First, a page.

Eleanor Of Aquitaine

One of the most powerful women of the Middle Ages, Eleanor of Aquitaine was Countess of Poitou, Queen of France and later Queen of England. She influenced politics, sponsored the Courtly Love movement, and even went on Crusade.

Eleanor of Aquitaine (1122 or 1124 – 1 April 1204) was Queen Consort of France,and also Queen Consort of England. She was one of the most powerful women in Middle Ages. In 1157 she gave birth to her favorite son Richard the Lionheart. She outlived all her children except for King John and Eleanor, Queen of Castile. Eleanor of Aquitaine was renowned for her powerful personality and leading her sons in rebellion against their father, King Henry II.

Eleanor of Aquitaine, wife of two kings: Louis VII of France & Henry II of England, mother of two more: Richard the Lionhearted & Nasty King John (yes, that's his official title, in my book, anyway); she went on a Crusade with Louis & ruled England temporarily in Richard's absence in the Holy Land.

Queen Eleanor of Aquitaine Plantagenet; 27th Great Grandmother

Henry II was notorious for his illicit relations with other men’s wives, and for having several illegitimate children. However, few records containing information about them have survived, and only records about the most infamous mistresses would have been written to start with. Henry II married Eleanor of Aquitaine in 1152. Generation 28 on family tree.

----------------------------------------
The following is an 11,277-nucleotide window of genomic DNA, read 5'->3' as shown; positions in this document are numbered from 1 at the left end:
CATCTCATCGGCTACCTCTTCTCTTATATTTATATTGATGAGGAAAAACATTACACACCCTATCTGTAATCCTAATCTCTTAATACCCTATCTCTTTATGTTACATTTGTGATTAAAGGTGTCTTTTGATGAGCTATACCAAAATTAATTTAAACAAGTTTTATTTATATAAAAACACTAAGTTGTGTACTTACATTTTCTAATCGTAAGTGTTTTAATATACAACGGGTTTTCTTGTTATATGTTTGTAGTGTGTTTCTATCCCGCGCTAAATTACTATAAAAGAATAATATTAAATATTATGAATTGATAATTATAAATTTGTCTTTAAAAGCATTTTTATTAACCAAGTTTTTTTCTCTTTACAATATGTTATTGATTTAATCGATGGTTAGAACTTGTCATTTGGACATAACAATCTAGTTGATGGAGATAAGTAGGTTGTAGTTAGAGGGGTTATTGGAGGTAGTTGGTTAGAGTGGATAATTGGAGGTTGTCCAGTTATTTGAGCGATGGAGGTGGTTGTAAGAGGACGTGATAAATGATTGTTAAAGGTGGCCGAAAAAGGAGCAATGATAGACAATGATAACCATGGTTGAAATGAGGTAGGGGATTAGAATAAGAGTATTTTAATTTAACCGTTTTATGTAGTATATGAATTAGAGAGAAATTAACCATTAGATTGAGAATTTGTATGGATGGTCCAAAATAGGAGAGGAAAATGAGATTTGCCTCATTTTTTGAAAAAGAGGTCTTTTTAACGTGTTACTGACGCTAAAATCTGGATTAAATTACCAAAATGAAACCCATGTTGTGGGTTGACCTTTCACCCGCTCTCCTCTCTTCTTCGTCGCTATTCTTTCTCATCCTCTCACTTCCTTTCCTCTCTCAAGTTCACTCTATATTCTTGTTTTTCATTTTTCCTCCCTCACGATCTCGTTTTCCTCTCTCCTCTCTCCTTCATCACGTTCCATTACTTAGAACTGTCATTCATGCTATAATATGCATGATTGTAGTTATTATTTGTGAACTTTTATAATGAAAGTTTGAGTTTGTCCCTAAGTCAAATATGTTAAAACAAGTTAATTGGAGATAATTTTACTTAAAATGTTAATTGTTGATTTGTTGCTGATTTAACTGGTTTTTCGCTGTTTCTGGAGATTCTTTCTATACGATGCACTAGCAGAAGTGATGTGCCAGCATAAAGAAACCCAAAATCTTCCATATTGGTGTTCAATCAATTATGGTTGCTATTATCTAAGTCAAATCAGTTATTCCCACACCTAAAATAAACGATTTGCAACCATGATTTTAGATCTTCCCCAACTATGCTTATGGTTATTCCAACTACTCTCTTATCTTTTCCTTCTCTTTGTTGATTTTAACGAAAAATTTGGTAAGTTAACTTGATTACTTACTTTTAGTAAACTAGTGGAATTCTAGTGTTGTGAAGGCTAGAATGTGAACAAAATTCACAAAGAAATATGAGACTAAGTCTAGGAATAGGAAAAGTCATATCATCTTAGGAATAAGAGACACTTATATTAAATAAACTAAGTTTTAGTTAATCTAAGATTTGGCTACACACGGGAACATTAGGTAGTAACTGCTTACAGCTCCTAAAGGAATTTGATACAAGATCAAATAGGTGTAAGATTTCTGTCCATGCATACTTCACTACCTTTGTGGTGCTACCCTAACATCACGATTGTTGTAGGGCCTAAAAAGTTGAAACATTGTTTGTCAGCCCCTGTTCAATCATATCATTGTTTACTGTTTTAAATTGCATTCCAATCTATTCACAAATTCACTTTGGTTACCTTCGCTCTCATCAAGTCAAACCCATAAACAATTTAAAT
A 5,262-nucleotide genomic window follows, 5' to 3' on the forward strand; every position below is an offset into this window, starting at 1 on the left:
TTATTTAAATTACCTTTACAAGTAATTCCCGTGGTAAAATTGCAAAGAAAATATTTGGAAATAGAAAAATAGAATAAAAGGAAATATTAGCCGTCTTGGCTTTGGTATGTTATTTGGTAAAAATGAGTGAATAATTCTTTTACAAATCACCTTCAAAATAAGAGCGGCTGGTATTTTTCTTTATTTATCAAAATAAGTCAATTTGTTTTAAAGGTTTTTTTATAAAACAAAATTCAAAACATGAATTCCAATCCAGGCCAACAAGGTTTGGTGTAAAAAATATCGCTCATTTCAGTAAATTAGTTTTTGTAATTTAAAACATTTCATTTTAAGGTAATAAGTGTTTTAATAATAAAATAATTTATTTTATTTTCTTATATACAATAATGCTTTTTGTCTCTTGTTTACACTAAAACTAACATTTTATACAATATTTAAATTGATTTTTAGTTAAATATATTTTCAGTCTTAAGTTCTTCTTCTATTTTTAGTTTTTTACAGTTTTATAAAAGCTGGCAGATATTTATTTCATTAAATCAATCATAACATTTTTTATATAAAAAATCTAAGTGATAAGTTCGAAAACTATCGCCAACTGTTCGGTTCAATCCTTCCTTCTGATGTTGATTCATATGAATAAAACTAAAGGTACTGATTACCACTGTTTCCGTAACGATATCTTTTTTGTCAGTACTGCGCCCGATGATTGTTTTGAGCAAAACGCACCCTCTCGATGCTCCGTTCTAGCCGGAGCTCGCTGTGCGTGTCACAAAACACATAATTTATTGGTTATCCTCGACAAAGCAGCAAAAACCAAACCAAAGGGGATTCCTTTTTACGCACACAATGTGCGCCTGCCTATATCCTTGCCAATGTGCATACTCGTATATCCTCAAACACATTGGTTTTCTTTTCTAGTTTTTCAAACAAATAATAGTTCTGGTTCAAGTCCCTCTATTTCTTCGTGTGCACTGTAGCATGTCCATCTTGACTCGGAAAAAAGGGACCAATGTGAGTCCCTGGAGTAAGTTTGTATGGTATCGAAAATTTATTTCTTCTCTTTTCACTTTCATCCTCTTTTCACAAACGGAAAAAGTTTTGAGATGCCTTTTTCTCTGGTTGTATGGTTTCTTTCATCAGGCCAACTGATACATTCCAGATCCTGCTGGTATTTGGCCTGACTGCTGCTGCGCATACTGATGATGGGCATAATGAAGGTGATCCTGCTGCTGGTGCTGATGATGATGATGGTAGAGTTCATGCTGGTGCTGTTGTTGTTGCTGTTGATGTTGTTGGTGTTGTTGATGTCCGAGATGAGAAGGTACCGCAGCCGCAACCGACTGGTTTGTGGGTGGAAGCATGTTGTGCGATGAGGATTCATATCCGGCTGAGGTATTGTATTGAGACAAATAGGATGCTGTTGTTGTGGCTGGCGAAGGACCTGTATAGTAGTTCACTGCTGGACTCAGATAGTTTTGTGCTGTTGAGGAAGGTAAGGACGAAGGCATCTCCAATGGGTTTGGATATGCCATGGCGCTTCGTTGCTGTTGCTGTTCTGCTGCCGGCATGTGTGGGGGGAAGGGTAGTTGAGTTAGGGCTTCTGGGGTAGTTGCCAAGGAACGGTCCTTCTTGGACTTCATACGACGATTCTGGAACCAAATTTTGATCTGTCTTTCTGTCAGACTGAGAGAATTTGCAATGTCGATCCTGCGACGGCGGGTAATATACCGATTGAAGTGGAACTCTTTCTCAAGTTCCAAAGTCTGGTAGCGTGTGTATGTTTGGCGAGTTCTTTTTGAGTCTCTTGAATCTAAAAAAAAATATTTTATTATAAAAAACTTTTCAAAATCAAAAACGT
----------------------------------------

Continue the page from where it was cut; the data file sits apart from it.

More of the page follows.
Eleanor of Aquitaine's effigy at Fontrevault. Queen of France and England, she was known for her passion for reading. (note her belt)

Eleanor of Aquitaine Ruby Ring | Hedgerow Rose

Fontevraud Abbey - Loire Valley, France. Final resting place of Eleanor of Aquitaine and King Henry II.

Mathilda Plantagenet, daughter of Henry II and Eleanore of Aquitaine Birth: 1156 Death: Jun. 28, 1189 Princess of England. Daughter of Henry II of England and Eleanor of Aquitaine. Married the 27 years o...

Henry II had Eleanor imprisoned for the next 16 years. In 1189, Henry died and Eleanor of Aquitaine's favorite son, Richard the Lionheart, became king (his older brother Henry had already died). Richard soon went away on the Third Crusade, leaving his mother as regent of England. Eleanor survived Richard and lived long into the reign of her youngest son, King John. Like his brother, King John respected his mother and heeded her advice so that even at the age of 77,